to see and understand things we previously could not.
does not do this. They don't expand our understanding; they fix it in
place, or even contract it. Far from expanding our senses, they tell us
not to use the ones we already have! “Blessed are those who believe
without seeing.” Religious institutions don't try to give us the tools
to discover on us own; instead, they enforce their own beliefs upon us,
punishing us if we doubt or challenge them.
This is also why science is open to change and religion is not. Science wants to know the right answer, whatever it may be; religion wants us to believe this answer, whether
or not it is right. In fact, science changes far less than religion;
our estimates of the size of the Earth have become a million times more
precise, but have not changed in overall magnitude more than 5% since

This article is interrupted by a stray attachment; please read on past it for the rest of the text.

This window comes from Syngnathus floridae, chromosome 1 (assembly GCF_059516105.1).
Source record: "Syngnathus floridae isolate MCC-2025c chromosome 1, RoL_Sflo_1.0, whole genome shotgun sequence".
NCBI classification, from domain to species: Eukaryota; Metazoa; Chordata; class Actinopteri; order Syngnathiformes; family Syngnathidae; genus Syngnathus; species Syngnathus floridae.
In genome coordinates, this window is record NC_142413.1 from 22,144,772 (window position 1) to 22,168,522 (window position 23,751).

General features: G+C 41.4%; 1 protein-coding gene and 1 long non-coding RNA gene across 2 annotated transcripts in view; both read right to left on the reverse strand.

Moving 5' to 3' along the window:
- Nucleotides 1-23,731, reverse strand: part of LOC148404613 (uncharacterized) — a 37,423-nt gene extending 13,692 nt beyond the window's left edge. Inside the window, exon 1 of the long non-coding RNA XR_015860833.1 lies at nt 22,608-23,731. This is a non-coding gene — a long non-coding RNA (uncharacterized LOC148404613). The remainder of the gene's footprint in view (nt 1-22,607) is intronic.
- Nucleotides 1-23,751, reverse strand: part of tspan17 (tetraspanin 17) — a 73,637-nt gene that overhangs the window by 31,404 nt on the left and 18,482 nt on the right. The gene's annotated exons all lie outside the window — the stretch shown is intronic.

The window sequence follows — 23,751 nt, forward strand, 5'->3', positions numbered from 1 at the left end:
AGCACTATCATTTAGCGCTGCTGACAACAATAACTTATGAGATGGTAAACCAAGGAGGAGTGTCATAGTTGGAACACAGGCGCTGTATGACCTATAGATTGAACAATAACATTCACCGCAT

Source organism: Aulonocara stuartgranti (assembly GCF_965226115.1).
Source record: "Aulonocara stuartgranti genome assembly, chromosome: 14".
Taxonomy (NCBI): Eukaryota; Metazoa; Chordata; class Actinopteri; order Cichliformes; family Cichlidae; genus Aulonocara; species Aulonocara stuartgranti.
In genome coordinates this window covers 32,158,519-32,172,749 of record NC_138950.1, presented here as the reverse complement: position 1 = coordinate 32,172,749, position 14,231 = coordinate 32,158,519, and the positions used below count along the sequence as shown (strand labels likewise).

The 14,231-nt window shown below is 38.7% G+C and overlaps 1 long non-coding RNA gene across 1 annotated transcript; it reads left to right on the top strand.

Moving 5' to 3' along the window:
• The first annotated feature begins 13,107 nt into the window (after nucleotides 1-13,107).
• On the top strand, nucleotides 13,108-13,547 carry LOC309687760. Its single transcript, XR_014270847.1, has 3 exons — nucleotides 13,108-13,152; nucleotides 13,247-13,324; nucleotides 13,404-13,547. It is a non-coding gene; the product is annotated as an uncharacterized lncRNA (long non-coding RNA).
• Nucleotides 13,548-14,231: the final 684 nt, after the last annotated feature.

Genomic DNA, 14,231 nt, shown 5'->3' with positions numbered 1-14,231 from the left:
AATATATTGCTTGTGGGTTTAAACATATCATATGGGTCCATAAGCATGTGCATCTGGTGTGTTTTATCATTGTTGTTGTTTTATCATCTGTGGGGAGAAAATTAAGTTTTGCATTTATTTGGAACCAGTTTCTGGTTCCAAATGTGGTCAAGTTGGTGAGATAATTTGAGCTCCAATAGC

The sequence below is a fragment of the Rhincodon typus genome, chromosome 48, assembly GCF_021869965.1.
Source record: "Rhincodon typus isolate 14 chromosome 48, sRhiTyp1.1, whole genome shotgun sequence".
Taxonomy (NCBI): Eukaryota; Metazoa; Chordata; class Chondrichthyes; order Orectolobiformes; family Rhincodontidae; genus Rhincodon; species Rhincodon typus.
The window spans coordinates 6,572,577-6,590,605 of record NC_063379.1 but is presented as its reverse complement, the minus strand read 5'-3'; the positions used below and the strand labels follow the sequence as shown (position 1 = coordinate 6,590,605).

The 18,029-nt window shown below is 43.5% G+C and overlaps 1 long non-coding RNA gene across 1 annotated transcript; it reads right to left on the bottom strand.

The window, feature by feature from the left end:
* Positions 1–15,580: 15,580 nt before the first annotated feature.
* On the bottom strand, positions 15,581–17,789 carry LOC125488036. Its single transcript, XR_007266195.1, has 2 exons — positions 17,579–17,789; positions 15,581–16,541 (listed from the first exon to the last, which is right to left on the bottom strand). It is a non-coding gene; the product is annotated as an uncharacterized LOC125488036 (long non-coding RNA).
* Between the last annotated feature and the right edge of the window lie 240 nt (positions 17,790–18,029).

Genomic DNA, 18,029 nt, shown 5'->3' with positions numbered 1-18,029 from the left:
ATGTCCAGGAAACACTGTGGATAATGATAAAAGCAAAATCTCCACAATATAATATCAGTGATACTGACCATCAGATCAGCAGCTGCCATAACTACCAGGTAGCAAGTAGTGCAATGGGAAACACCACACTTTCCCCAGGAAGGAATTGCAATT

Periclean Athens. Our calculations of gravity have added several decimal
places since Newton, but his were accurate to within 0.1% for any
purpose short of space travel. Religions fight change at every
turn—often with literal violence—and yet they change like the winds. Are
you familiar with Zarathustra, or Apollonius of Tyana? How much do you
know about Osiris? Have you ever asked yourself, “What would Amaterasu
do?” It's incredibly ironic, really; the people who are most willing to
accept change are the ones who least need to worry about it, and the
ones who would literally kill to stop change are the ones who go through
it all the time.
This in turn is a result of the different kinds
of social dependence. When science changes, it is because technology has
improved (or, in some cases, regressed). It moves forward, or at worst,
backward; but always along the same track. But when religion changes,
it is because authority has changed—a king deposed, an empire established, a war won. Because authority can change in all directions, so can religion.
So yes, science is socially dependent, and religion is socially dependent. But they are not the same kind of dependence, and that makes all the difference.